Hannibal's TV house exterior architecture?
November 24, 2015 11:19 AM   Subscribe

On TV's Hannibal, how would you characterize the exterior of Hannibal's house? Architecture-wise, but also history-wise? A UK friend would like to describe/discuss it in her fanfic, but is unfamiliar with US architecture/history. Images inside!:

Here's the house in question (set in Baltimore, though portrayed by a Toronto house on Simcoe Street--I don't know anything else about it):


What can you tell about its architecture, period, style, mood, history? As my friend was wondering, "Like ‘Victorian Colonial’ or ‘Gothic Turrety’ or ‘Modern Pointy’ or what?" She'd like to be able to characterize it (as Will Graham would believably think of it), but also get a better sense of its potential history and tone and whatnot.

Many thanks for your help!
posted by theatro to Media & Arts (11 answers total) 4 users marked this as a favorite
Best answer: I'd say it's a subdued take on Richardsonian Romanesque, going by the round arches over the windows, textured brickwork, and overall symmetry. Probably 1890-ish? I think the actual Toronto house itself would be classified as "Annex style" but I don't think that's a well-known term. A house like that would have been built as a family mansion (with room for servants) by a wealthy lawyer or businessman. Most of them end up converted to flats, B&Bs, nursing homes, professional offices, etc., but a few are still private residences (and require a whole lot of time and money to maintain).
posted by theodolite at 11:43 AM on November 24, 2015 [4 favorites]

Best answer: I can't help directly but have just linked your question over to FanFare Cannibal Club in case there's anyone over there who knows the answer but doesn't routinely hang out in AskMe. Hopefully they'll come over here and respond, but you might also keep an eye on that thread.
posted by Stacey at 11:50 AM on November 24, 2015 [1 favorite]

Best answer: Yeah, I'd say Romanesque Revival from around the turn of the 20th C.

/Architectural History major paying off for once.
posted by Rock Steady at 11:58 AM on November 24, 2015 [4 favorites]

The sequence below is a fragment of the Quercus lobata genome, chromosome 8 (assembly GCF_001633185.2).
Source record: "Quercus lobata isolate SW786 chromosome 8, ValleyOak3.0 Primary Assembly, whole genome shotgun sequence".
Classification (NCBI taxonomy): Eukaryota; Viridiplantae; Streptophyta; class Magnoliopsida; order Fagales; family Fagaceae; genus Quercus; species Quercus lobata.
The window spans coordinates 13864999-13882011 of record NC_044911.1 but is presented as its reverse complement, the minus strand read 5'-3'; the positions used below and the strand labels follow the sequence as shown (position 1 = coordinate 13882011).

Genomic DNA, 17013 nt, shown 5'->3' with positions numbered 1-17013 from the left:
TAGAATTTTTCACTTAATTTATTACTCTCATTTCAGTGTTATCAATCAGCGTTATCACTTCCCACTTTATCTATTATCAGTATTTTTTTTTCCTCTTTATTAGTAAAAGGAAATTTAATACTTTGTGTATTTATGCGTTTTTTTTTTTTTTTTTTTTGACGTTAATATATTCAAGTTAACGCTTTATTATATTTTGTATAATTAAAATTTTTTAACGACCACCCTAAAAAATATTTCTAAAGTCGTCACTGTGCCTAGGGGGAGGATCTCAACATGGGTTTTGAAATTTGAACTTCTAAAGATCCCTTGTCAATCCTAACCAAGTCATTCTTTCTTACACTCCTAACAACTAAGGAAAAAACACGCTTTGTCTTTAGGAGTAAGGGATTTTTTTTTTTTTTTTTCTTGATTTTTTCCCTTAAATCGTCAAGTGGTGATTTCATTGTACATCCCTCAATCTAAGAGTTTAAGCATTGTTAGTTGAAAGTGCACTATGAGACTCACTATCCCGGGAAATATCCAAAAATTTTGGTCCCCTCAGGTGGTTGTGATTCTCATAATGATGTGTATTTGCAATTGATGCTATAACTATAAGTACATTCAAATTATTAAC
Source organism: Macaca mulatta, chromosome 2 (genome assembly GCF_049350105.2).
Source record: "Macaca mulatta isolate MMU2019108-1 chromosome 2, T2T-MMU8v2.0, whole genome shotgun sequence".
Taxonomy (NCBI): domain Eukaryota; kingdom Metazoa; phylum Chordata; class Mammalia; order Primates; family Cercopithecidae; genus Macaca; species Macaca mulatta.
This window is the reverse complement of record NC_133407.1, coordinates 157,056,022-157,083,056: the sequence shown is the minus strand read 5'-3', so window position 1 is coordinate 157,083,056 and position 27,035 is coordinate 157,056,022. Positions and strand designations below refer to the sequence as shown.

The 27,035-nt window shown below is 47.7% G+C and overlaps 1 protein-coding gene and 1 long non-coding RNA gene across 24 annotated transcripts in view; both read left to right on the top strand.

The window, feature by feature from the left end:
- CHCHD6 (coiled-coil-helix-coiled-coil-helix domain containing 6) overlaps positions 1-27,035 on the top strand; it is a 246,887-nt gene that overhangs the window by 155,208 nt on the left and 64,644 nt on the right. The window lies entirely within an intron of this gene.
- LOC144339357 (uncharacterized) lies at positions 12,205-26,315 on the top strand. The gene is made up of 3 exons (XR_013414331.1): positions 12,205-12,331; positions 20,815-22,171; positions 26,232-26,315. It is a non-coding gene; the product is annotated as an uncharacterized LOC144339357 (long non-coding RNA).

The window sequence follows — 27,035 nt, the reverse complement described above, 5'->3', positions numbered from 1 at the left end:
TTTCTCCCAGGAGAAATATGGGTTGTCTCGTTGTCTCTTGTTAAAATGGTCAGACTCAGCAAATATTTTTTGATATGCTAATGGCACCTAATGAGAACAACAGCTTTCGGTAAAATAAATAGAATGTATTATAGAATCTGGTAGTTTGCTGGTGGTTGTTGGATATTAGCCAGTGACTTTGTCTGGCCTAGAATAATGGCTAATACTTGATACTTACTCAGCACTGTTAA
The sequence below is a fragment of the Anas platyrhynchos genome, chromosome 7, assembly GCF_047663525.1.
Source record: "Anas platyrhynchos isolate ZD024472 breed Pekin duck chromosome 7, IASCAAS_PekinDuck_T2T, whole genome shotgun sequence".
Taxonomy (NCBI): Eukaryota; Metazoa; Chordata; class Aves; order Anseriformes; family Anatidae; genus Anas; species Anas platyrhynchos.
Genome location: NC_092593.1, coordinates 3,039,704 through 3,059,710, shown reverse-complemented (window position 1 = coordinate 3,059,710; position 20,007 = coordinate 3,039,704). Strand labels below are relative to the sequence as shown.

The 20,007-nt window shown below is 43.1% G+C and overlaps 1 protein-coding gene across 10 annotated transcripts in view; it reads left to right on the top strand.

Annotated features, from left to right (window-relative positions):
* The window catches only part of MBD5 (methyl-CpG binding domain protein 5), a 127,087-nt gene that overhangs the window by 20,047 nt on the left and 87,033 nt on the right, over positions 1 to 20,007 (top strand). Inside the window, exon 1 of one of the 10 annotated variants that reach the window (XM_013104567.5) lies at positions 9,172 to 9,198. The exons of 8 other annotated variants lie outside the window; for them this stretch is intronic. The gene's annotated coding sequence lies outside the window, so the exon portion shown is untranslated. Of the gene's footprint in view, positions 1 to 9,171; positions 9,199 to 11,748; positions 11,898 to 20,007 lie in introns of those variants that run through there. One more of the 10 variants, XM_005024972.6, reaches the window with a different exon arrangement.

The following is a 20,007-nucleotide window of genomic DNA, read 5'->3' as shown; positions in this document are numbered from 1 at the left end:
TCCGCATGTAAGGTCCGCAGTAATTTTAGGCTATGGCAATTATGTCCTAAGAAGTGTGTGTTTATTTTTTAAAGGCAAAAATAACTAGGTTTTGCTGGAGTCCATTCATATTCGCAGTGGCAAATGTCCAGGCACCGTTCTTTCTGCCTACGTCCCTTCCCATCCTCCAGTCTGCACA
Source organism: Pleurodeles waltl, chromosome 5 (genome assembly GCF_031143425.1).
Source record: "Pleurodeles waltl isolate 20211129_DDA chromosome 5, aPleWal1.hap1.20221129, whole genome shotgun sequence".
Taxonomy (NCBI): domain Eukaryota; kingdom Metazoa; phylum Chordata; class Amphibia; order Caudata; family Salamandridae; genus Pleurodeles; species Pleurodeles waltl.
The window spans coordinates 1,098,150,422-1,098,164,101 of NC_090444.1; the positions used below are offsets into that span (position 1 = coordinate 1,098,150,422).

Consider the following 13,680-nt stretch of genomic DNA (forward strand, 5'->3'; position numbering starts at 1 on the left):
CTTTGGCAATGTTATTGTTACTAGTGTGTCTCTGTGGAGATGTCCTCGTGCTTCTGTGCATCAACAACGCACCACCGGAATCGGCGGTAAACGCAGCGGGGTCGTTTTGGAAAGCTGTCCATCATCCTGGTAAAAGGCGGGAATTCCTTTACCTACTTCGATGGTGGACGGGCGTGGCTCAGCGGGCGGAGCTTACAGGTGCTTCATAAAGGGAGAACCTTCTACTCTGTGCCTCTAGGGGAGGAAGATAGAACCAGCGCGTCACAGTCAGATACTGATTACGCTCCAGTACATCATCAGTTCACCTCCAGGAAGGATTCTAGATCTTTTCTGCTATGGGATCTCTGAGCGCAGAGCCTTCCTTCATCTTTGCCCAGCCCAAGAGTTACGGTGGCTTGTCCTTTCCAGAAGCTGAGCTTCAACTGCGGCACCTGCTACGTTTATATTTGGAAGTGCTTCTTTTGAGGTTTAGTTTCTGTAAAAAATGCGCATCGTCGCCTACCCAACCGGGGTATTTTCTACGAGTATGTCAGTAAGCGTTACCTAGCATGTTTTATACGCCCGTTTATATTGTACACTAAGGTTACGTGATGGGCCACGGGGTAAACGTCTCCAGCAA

Best answer: From theodolite's second link: The Annex style house borrows elements from both the American Richardson Romanesque and the British Queen Anne Style.

That perfectly explains the style. Not specifically Romanesque Revival, but a hybrid style.
posted by 1970s Antihero at 12:00 PM on November 24, 2015

Best answer: I'd say some Italianate belongs in that hybrid description. Specifically the porch and the long, tall bays and their gables. Those gables are indeed a bit Queen Anne-y.
posted by humboldt32 at 12:07 PM on November 24, 2015

Best answer: It's the manse for St. Andrew's Presybyterian Church:
The manse is in the Second Empire style, with a Mansard roof.
But, also, in terms of the church itself:
The congregation of St. Andrew’s purchased land on King Street and construction of the new church commenced in 1874. Storm chose the Romanesque Revival style, and designed three large solid towers on the structure, the largest of them facing Simcoe Street. It overlooked Government House, the residence of the Lieutenant Governor of the Province. This tower contained small decorative turrets on each of its four corners, as well as large parapets between the mini-towers. The north facade, facing King Street, possessed two towers, with heavy stone ornamentation at the top of each. The church was solid and formal, designed to resemble those built in Mediaeval Scotland. The expansive walls were constructed of Georgetown sandstone, as solid as any ancient castle found in the Scotland of old. It required two years to complete the church, but it was finally dedicated on February 13, 1876. Later, an elaborate chancel was added to the structure. Eric Arthur in his book, “Toronto—No Mean City” stated that St. Andrew’s, as an example of the “picturesque,” had no equal in Toronto.
Here's some history on what was right across the street (home of present-day Roy Thompson Hall).

More pics on this Hannibal tumblr.
posted by mandolin conspiracy at 12:34 PM on November 24, 2015

Best answer: It's the manse for St. Andrew's Presybyterian Church

I think that must just be the interiors? It does not appear to be the same structure, unless it's a rear entrance or something. There is a Mansard roof to the right of the photo theatro linked to, so maybe?
posted by Rock Steady at 12:55 PM on November 24, 2015 [2 favorites]

Best answer: The tumblr says the manse is Hannibal's office (not house).

It's not the same building that OP linked. I think this is the building OP linked: Mizumono?
posted by LobsterMitten at 12:59 PM on November 24, 2015 [1 favorite]

Best answer: The tumblr says the manse is Hannibal's office (not house).

Yup! My bad. In my defence, I'm only partway into the series right now.

unless it's a rear entrance or something

Yeah, can't be that - I'm in that area pretty frequently and that wouldn't work around back. Here's the streetview of what's around there and what it back onto.

On one of the Hannibal tumblrs I found this picture of his house that's watermarked "Private residence, no address will be listed."
posted by mandolin conspiracy at 1:07 PM on November 24, 2015 [1 favorite]

Response by poster: My apologies, mandolin conspiracy--I mentioned Simcoe Street in the question, which was a mistake coming from an overhasty google. Simcoe, it turns out, is indeed the location of the building portraying his office exterior, which you gave such great detail on. And I'm sure that will be useful too, so thank you on my friend's behalf!
posted by theatro at 1:15 PM on November 24, 2015 [1 favorite]

Response by poster: Update: I passed the link to this thread along to my friend, and she is delighted. This is all very helpful. Thank you, everybody!
posted by theatro at 11:09 AM on November 25, 2015 [1 favorite]

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